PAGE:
Year 4 Newsletter | Term 4 Week 4

It’s week 4 of the final term of Year 4, we have recovered from camp and we are enjoying the cooler weather in these last few weeks of term. It almost feels like we are ready for a quieter time before heading into Year 5. But, of course, at AISHK we are too busy and productive for quiet weeks…we have just enjoyed (Wattle/Jacaranda) mufti day this week and we are looking forward to Year 4 assembly next week (parents invited, yay). Here is what is going on in the classrooms…


 We continue to analyse, deconstruct and reconstruct fairy tales. We have covered quite a few of the classics, such as Cinderella, The 3 Little Pigs, The Gingerbread Man, Little Red Riding Hood, and many more. In considering the historical and cultural context of fairy tales, we are looking at how relevant the characterisations are today. Should stepmothers always be represented as evil? Are wolves always the bad guys? Do Princesses always need rescuing? Do Princes always need to be heroes? We will look at how some fairy tales have been modernised to reflect modern culture. 

 How can you support this at home? 

  • Discuss a modern fairy tale you may have watched or read about, such as Mulan or Brave. How are the main characters different from characters in traditional fairy tales? How are they the same?
  • Read a fun fairy tale from a different perspective, or watch them on youtube:

 Fairy Tales from a Different Point of View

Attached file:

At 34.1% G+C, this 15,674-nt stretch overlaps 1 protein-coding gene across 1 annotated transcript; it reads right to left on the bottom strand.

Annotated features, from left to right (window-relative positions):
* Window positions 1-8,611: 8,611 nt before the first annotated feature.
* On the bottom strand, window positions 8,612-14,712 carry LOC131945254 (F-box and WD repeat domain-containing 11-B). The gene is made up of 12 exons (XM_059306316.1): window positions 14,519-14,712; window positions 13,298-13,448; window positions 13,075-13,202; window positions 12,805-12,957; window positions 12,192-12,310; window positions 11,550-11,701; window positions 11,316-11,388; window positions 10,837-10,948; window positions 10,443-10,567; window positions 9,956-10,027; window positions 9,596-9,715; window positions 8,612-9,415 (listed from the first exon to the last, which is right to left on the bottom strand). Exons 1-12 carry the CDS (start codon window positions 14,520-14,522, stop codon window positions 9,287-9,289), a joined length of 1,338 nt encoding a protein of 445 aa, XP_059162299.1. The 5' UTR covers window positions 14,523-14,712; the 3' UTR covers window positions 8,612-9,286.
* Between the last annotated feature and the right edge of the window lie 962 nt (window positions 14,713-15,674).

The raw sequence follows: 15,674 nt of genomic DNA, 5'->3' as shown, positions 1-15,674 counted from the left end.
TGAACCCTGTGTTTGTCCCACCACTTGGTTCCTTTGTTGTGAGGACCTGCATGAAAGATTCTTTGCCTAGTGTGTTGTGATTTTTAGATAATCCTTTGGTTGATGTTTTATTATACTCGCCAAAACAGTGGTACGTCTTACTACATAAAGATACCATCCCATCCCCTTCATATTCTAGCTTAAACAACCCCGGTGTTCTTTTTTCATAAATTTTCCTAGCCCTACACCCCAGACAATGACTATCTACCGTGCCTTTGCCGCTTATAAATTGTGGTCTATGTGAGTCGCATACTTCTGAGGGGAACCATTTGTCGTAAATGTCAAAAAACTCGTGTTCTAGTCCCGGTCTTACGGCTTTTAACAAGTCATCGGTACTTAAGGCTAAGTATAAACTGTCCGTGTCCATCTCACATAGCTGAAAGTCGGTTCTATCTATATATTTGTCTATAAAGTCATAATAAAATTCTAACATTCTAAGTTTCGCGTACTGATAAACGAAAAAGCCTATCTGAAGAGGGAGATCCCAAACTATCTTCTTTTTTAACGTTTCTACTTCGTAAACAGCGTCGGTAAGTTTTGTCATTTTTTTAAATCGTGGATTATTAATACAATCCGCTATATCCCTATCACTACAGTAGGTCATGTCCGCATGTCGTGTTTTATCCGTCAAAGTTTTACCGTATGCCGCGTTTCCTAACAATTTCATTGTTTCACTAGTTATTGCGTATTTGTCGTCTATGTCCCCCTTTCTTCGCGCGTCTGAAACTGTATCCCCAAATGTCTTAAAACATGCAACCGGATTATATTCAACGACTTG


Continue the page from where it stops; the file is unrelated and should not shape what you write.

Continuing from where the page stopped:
With whose point of view are you more sympathetic, the original characters in the traditional tales or the characters on this link? What makes you say that?


As we look at capacity and money in the next couple of weeks, we are also focusing on strategies, strategies, strategies. Understanding strategies enables us to demonstrate and explain our thinking, giving us greater clarity of thought and developing our number fluency. Below are some of the key strategies used in Year 4. They can be applied in many different mathematical contexts. Make up some games or quick questions involving these strategies. Remember to keep it fun!

 How can you support this at home? 

    • Addition and subtraction of multiples of 10 (e.g. 70 + 30 = 100, 50 + 60 = 110, 20 + 40 = 60);
    • Addition and subtraction of multiples of 100 where the answer is 1,000 or less (e.g. 300 + 400 = 700, 400 + 600 = 1,000);
    • Double and halves of multiples of 10 to 100 (e.g. double 60 = 120, half 50 = 25);
    • Multiplying two-digit numbers by 10 (e.g. 24 x 10 = 240);
    • Halves of any even number to 100 (e.g. half of 22 = 11);
    • And multiplying any two and three-digit number by 10 and 100 (e.g. 24 x 100 = 2,400) 
  • Times tables


In Geography, we continue to look at our diverse planet and its biomes and think about how we can act to create a more sustainable Earth. It is worthwhile for the students to become aware of the wider context of what they study in class and how it plays out in the real world. The next couple of weeks sees the COP26 United Nations climate summit in Scotland. What are people’s views on climate change in your family? 

 How can you support this at home? 

  • A website for parents to find out more for yourselves or to help keep your children informed.

What is a COP? – UN Climate Change Conference 

  • A website for kids, that you could look at together.

COP26 Glasgow: a guide for kids 


Students will continue with swimming lessons until week 7 this term with 1 or 2 lessons per week. Please look for details of specific swimming days from your classroom teacher.

Students will need:

  • Appropriate swimwear: one-piece costume for girls or speedo/shorts for boys. Non-AISHK swimwear is acceptable.
  • Students can wear their PE uniform on their swimming lesson day
  • Labelled ziplock bag (to put masks into) and spare mask
  • Swimming cap
  • Towel
  • Flip flops to wear in the pool area (optional)

Important dates to remember for Term 4:

Week 5: Friday 12 November: Year 4 assembly (parents invited to join the fun)

Week 9: Wednesday 8 December: Last day of Year 4 (half day)